The state is ending its exclusive contract with a controversial authority meant to turn around some of the state’s lowest-performing schools.
But as The Michigan Public Radio Network’s Jake Neher reports, that doesn’t mean the Education Achievement Authority is going away.
State Superintendent Mike Flanagan has sent a letter to the EAA saying it will no longer be the only authority that can oversee struggling schools. When the contract ends next year, schools could also be placed under the control of neighboring school districts, local intermediate school districts, or other entities.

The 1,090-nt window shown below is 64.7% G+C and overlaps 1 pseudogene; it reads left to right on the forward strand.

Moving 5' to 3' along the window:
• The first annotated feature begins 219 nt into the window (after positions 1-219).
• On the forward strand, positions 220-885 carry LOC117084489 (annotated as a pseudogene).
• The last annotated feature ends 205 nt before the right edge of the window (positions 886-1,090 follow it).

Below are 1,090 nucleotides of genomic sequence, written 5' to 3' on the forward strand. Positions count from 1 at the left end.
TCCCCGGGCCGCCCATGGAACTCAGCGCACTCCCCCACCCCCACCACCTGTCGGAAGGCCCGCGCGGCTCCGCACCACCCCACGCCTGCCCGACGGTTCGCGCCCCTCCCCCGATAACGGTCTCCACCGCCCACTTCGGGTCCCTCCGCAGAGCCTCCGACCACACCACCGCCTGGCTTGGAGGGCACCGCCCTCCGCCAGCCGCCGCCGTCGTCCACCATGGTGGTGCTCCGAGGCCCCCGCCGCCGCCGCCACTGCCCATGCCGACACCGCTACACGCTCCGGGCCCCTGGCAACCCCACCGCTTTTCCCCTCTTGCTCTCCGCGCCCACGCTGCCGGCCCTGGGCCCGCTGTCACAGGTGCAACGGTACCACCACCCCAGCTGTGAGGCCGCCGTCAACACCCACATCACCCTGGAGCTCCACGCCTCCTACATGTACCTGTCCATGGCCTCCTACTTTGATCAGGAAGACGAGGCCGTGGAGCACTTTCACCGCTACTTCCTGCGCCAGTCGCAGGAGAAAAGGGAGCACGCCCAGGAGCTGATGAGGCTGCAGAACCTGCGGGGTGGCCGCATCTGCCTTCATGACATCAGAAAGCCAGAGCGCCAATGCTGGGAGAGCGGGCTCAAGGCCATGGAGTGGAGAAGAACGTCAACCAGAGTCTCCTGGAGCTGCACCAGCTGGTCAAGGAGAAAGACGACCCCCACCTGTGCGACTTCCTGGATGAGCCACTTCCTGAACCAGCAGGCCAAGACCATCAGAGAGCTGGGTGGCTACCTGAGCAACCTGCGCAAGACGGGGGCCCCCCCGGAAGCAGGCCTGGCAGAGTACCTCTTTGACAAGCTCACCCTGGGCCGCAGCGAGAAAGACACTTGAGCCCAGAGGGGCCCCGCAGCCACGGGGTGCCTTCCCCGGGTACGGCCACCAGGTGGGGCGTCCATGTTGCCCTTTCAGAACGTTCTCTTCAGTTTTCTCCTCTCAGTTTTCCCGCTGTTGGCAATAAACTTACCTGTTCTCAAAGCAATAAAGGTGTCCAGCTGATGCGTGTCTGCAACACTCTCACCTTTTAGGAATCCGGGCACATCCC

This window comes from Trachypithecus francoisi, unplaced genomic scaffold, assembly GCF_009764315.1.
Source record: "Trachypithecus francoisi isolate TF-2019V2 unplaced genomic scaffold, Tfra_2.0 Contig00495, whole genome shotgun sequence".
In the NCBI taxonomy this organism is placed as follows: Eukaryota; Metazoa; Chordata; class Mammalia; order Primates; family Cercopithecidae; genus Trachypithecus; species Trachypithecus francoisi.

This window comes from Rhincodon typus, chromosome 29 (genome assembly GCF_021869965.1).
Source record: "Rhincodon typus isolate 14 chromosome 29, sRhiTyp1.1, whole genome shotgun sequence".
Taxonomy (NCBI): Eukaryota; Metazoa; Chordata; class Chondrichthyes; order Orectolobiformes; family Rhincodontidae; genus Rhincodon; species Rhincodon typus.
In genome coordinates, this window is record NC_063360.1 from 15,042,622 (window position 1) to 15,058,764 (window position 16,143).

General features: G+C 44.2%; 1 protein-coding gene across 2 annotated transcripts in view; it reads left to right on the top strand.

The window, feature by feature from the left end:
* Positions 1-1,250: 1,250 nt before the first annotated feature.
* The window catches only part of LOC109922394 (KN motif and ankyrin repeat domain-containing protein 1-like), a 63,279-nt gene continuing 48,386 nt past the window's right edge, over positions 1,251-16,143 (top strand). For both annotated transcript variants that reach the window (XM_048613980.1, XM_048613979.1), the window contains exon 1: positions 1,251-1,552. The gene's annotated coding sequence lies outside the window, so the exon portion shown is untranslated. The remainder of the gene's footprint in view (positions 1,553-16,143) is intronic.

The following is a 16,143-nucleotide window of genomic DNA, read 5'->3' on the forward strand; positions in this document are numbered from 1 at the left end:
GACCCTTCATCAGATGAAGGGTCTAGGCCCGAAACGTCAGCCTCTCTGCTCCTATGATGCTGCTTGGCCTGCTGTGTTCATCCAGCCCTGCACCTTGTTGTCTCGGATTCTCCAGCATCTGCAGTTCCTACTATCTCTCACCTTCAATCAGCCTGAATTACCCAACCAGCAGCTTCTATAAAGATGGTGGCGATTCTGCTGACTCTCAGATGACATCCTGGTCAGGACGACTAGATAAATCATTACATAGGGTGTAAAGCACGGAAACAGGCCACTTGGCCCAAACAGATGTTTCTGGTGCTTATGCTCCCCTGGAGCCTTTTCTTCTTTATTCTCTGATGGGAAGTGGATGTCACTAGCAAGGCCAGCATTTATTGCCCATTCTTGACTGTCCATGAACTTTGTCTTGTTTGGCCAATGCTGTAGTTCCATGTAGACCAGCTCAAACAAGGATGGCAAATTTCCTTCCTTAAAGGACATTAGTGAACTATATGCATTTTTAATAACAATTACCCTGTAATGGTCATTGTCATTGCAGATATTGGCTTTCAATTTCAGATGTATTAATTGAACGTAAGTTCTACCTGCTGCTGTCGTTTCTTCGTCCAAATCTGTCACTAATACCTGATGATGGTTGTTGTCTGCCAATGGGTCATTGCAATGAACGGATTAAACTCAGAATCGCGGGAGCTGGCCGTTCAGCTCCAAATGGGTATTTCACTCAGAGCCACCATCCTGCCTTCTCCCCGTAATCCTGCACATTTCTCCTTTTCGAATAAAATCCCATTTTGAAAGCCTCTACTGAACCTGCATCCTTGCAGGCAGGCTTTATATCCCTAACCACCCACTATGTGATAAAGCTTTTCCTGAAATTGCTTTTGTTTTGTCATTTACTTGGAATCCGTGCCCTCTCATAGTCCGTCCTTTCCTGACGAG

Martin Ackley is with the Michigan Department of Education. He says the move shouldn’t be taken as a sign the state is losing confidence in the EAA.
“We still plan on using the EAA as an option, as one of the options,” he says. “But it was felt that it couldn’t be our only option.”
State lawmakers are considering a bill that would bolster the EAA and allow it to expand statewide. Right now, it oversees 15 schools in Detroit.
Critics say the authority is struggling with declining enrollment, finances, and school safety.